A busy week with a writers group workshop and working on my WIP. I have particularly enjoyed re-working my Northern California chapter. I love research and the area I have set my story in is particularly beautiful. I will finish editing this chapter today. So not a lot to write about re my own writing as I have my head down and my fingers are typing as fast as they can. The main thing is that I have written or edited something everyday so as not to get away from my story.
An excerpt: It was a place where a hundred generations of feet had padded across the soft brown pine needles. She imagined gold-bearing rocks beside dry trails, meadows and wild bees and the smell of wood-smoke laced with maple branches.
I like the way Americans call pastures ‘meadows’ and small towns ‘villages’ part of their English heritage I guess. I was wondering if Americans use the word ‘pastures’ as well? Perhaps one of my American readers could let me know and also do you ever use the word ’track’ rather than ’trail’?
As promised some more thoughts about Aprons
When company came, those aprons were ideal hiding places for shy kids, And when the weather was cold grandma wrapped it around her arms,
Those big old aprons wiped many a perspiring brown, bent over the hot wood stove, Chips and kindling wood were brought into the kitchen in that apron, From the garden, it carried all sort of vegetables, After the peas had been shelled, it carried out the hulls, In the fall, the apron was used to bring in apples that had fallen from the trees, When unexpected company drove up the road, it was surprising how much furniture that old apron could dust in a matter of seconds, When dinner was ready, Grandma walked out onto the porch, waved her apron, and the men folks knew it was time to come in from the fields to dinner. It will be a long time before someone invents something that will replace that ‘old-time apron’ that served so many purposes. REMEMBER Grandma used to set her hot baked apple pies on the window sill to cool. Her granddaughters set theirs on the window sill to thaw. They would go crazy now trying to figure out how many germs were on that apron. I don’t think anyone ever caught anything from an apron but love.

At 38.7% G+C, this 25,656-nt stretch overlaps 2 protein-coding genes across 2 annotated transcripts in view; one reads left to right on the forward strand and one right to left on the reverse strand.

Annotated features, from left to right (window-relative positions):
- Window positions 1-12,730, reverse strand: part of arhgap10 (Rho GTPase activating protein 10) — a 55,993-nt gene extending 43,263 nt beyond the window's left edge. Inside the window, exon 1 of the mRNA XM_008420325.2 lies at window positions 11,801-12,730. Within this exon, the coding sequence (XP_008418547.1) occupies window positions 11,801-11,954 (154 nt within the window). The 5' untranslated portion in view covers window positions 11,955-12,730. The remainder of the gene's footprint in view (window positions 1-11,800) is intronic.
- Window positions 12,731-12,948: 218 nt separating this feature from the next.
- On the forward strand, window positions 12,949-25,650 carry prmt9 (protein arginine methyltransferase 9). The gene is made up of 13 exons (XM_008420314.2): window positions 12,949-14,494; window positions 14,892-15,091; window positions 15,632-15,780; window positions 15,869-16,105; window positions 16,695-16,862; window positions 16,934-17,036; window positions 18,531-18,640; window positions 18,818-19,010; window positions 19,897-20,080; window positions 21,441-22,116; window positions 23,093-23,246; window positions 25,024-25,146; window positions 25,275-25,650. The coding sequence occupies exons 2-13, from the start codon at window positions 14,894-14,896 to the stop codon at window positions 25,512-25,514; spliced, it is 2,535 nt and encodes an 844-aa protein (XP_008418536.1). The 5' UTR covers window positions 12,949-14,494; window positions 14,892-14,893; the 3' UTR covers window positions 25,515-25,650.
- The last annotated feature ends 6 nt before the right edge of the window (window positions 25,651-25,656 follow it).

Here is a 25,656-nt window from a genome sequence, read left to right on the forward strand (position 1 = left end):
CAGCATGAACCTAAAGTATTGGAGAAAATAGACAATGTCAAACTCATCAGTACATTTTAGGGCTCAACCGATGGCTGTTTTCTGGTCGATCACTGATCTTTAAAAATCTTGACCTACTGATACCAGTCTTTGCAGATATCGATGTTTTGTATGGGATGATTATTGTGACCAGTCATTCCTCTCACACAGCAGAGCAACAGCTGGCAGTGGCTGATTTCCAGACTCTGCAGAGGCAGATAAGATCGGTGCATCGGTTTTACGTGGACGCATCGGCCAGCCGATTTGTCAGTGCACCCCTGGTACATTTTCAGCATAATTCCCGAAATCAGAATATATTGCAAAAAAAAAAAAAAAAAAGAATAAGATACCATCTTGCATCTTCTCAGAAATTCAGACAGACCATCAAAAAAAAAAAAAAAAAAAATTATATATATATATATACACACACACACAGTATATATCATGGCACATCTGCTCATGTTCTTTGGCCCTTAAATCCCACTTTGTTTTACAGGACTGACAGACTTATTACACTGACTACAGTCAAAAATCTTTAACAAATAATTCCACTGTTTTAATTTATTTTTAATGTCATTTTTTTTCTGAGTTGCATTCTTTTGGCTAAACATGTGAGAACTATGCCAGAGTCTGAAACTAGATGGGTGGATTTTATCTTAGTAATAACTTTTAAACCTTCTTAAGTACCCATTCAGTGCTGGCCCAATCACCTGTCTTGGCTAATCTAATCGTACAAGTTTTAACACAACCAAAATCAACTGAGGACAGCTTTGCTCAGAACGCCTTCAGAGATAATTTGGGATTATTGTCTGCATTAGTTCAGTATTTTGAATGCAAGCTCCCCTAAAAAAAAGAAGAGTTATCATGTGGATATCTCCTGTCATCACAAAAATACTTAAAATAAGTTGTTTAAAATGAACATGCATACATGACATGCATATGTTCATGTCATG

When she was searching for inspiration, she would study drawings sent to her by fans, sit on the floor and sift through personal photographs or walk outside to listen to mockingbirds. ‘Their melody is important to my work and life here,’ she said in a 1973 documentary. ‘I want my writing to levitate.’ Sometimes, she would bring a hand-held tape recorder to capture their songs. If all else failed, she would swim.
Have a good writing week, Elise